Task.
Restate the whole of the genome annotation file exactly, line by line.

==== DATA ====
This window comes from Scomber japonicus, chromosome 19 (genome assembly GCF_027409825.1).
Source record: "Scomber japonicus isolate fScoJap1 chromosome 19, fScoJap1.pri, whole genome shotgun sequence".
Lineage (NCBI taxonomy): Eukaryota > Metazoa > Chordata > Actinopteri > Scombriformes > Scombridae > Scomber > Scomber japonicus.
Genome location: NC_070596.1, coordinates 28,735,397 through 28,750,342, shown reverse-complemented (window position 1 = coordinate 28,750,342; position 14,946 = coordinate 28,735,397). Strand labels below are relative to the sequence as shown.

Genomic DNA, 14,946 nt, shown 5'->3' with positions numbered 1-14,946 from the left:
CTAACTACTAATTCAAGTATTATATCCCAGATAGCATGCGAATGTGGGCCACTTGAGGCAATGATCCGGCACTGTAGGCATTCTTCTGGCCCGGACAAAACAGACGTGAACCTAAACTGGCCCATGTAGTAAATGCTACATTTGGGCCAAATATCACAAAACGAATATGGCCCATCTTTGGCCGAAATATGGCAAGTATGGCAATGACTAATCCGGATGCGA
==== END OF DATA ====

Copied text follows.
This window comes from Scomber japonicus, chromosome 19 (genome assembly GCF_027409825.1).
Source record: "Scomber japonicus isolate fScoJap1 chromosome 19, fScoJap1.pri, whole genome shotgun sequence".
Lineage (NCBI taxonomy): Eukaryota > Metazoa > Chordata > Actinopteri > Scombriformes > Scombridae > Scomber > Scomber japonicus.
Genome location: NC_070596.1, coordinates 28,735,397 through 28,750,342, shown reverse-complemented (window position 1 = coordinate 28,750,342; position 14,946 = coordinate 28,735,397). Strand labels below are relative to the sequence as shown.

Genomic DNA, 14,946 nt, shown 5'->3' with positions numbered 1-14,946 from the left:
CTAACTACTAATTCAAGTATTATATCCCAGATAGCATGCGAATGTGGGCCACTTGAGGCAATGATCCGGCACTGTAGGCATTCTTCTGGCCCGGACAAAACAGACGTGAACCTAAACTGGCCCATGTAGTAAATGCTACATTTGGGCCAAATATCACAAAACGAATATGGCCCATCTTTGGCCGAAATATGGCAAGTATGGCAATGACTAATCCGGATGCGA